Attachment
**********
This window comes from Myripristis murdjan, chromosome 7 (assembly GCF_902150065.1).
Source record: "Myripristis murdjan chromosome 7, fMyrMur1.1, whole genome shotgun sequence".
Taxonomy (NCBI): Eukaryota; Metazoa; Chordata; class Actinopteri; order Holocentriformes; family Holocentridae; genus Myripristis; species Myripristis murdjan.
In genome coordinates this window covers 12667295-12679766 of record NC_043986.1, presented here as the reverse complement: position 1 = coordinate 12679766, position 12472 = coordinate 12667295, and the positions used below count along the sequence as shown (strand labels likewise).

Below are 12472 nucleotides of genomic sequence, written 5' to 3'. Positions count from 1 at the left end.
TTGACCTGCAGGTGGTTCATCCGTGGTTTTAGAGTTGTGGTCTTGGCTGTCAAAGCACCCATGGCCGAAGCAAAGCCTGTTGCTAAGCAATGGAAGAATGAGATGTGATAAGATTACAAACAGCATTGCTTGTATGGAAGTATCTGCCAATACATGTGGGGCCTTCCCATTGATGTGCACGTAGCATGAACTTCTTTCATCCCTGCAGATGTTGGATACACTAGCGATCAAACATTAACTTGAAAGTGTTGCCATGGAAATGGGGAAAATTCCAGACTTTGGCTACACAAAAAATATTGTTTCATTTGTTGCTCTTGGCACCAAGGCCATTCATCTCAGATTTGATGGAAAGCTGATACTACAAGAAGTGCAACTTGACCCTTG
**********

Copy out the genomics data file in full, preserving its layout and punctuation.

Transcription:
This window comes from Myripristis murdjan, chromosome 7 (assembly GCF_902150065.1).
Source record: "Myripristis murdjan chromosome 7, fMyrMur1.1, whole genome shotgun sequence".
Taxonomy (NCBI): Eukaryota; Metazoa; Chordata; class Actinopteri; order Holocentriformes; family Holocentridae; genus Myripristis; species Myripristis murdjan.
In genome coordinates this window covers 12667295-12679766 of record NC_043986.1, presented here as the reverse complement: position 1 = coordinate 12679766, position 12472 = coordinate 12667295, and the positions used below count along the sequence as shown (strand labels likewise).

Below are 12472 nucleotides of genomic sequence, written 5' to 3'. Positions count from 1 at the left end.
TTGACCTGCAGGTGGTTCATCCGTGGTTTTAGAGTTGTGGTCTTGGCTGTCAAAGCACCCATGGCCGAAGCAAAGCCTGTTGCTAAGCAATGGAAGAATGAGATGTGATAAGATTACAAACAGCATTGCTTGTATGGAAGTATCTGCCAATACATGTGGGGCCTTCCCATTGATGTGCACGTAGCATGAACTTCTTTCATCCCTGCAGATGTTGGATACACTAGCGATCAAACATTAACTTGAAAGTGTTGCCATGGAAATGGGGAAAATTCCAGACTTTGGCTACACAAAAAATATTGTTTCATTTGTTGCTCTTGGCACCAAGGCCATTCATCTCAGATTTGATGGAAAGCTGATACTACAAGAAGTGCAACTTGACCCTTG